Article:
The Week at Ropes & Gray: Three Noteworthy Transactions; Corporate Social Responsibility Trends for In-House Counsel; Insights on Fund Investments and Cryptocurrency; Privacy & Cybersecurity at Sedona

In The News
March 16, 2018

Weekly highlights of what’s happening at Ropes & Gray:

  • Three noteworthy transactions announced by our clients include:
    • Accela, Inc. announced the sale of the assets and operations of its Legislative Management business, previously known as IQM2, to cloud-based software provider Granicus. Ropes & Gray advised Accela in the transaction.
    • Coca-Cola Beverages Florida, LLC, a family-owned, independent Coca-Cola bottler, announced that it completed a private offering of $375 million in senior unsecured notes and entered into an agreement for a new $325 million senior unsecured revolving credit facility. Ropes & Gray represented Coke Florida in the transaction.
    • Berkshire Partners, a Boston-based investment firm, announced the completion of a $1 billion debt refinancing of its portfolio company Access CIG, LLC. Ropes & Gray represented both Berkshire Partners and Access CIG in the refinancing.
  • Corporate social responsibility (CSR) compliance will be a core responsibility of in-house legal departments in 2018 and beyond. This alert looks at emerging CSR trends that should be on the radar screen of in-house counsel and provides suggestions for legal departments that are building out their CSR compliance function.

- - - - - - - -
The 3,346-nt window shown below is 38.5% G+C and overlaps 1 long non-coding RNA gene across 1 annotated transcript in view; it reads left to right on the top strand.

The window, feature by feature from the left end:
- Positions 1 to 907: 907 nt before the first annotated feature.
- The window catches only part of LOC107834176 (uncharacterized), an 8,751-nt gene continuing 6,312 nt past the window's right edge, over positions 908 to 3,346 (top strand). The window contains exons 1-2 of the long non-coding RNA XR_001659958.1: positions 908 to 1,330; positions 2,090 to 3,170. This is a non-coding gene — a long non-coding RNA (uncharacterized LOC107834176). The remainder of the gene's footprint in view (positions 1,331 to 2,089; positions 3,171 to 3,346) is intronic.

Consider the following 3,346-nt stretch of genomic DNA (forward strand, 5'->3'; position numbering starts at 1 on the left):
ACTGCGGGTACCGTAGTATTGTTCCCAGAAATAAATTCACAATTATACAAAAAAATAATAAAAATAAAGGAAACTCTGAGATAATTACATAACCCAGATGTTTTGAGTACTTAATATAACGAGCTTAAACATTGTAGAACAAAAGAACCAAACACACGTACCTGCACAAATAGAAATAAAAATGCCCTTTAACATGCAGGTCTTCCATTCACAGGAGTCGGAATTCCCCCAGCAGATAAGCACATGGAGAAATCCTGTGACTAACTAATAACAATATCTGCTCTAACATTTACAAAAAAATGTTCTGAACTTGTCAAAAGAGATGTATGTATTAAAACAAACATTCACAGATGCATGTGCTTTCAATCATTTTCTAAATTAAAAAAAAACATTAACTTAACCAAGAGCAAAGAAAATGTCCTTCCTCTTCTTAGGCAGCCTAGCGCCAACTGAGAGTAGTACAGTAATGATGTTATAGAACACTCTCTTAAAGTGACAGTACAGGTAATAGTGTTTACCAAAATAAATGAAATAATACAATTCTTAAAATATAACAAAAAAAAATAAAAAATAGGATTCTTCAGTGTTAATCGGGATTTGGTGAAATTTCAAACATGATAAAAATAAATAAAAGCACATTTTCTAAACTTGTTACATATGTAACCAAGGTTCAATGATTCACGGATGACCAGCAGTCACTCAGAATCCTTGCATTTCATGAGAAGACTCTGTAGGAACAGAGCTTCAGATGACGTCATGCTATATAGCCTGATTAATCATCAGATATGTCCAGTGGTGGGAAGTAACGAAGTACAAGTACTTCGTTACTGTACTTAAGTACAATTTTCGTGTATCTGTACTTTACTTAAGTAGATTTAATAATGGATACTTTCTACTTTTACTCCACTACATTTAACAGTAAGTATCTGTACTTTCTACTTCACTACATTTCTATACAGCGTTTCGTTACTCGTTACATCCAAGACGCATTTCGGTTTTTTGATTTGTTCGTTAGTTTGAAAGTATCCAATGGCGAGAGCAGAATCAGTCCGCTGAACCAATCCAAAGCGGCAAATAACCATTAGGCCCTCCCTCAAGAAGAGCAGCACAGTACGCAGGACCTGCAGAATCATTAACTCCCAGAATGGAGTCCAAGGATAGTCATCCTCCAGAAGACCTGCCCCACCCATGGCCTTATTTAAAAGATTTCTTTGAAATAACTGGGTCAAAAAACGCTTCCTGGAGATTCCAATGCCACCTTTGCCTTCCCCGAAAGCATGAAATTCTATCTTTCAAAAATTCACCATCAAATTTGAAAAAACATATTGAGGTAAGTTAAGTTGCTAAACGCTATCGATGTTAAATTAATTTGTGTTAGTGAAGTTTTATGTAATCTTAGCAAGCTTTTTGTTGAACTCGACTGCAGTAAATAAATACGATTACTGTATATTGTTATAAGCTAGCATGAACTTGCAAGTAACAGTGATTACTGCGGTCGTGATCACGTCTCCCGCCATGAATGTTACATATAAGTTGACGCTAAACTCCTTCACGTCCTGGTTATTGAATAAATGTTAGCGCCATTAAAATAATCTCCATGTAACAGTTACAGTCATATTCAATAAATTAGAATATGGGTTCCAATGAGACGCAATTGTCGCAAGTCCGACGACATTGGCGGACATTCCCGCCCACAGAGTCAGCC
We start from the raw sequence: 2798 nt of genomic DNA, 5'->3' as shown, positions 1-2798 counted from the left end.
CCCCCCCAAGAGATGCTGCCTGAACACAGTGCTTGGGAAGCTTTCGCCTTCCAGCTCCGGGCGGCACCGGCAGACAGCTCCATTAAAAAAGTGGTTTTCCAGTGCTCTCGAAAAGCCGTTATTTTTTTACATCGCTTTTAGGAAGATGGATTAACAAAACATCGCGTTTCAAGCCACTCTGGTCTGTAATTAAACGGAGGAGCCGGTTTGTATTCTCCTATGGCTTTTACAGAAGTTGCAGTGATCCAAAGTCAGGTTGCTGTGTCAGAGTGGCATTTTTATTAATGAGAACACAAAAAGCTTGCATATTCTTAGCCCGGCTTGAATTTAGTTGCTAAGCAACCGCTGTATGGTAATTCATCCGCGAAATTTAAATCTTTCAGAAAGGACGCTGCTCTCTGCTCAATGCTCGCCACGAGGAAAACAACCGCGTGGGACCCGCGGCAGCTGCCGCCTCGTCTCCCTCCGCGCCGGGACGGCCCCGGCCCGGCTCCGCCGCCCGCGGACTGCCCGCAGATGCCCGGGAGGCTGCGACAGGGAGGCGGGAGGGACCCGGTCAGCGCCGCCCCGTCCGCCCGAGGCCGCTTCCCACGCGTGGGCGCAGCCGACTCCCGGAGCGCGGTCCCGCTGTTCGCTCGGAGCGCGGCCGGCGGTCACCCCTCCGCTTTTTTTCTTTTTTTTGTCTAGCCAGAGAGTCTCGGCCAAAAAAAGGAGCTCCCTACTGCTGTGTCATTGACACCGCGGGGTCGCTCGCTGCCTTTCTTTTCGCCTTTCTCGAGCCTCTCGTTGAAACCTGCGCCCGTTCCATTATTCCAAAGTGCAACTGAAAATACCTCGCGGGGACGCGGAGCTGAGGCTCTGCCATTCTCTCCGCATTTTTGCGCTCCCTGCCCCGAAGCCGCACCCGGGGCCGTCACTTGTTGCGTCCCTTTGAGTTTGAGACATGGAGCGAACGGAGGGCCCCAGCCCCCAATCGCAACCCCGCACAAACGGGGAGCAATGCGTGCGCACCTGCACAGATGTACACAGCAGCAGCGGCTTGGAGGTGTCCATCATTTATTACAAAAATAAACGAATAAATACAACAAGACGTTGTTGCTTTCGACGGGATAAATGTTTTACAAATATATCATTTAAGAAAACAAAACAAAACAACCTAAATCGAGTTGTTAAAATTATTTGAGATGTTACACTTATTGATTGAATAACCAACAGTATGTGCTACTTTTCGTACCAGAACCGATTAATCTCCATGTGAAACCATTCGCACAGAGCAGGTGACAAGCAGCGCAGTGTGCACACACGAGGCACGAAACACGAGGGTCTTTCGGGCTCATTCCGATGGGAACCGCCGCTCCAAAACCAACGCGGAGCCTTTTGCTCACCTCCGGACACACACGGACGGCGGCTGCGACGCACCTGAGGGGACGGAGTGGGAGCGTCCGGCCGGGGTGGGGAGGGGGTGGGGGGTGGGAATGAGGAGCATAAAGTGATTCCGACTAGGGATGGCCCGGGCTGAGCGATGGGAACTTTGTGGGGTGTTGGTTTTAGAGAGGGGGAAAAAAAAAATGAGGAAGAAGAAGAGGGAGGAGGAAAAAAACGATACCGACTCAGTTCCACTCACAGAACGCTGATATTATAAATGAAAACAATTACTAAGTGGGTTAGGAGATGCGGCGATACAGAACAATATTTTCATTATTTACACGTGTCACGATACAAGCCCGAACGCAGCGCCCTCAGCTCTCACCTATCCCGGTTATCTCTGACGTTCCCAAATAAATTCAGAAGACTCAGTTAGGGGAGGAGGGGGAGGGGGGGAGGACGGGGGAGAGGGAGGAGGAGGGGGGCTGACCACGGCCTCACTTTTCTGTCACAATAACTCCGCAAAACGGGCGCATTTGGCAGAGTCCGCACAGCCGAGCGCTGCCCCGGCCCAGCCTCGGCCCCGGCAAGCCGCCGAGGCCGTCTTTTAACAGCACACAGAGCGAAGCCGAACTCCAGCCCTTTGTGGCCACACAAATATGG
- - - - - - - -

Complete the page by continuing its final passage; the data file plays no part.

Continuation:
• It is likely that clauses in fund documents that relate to how funds can be recapitalized toward the end of their lives will increasingly affect GPs. In a Q&A published by Bloomberg Brief Private Equity, Keren Rimon and Larry Rowe examine the latest issues watched by fund sponsors and investors, including significant regulatory issues facing private fund investors, concerns about recent market developments, and reasons behind the market’s current preference for LPs and the associated impact on fund terms.
  • A U.S. federal judge recently ruled that cryptocurrencies - such as Bitcoin - can be regulated as commodities by the U.S. Commodity Futures Trading Commission. Ed Baer is quoted on this development in a number of publications.
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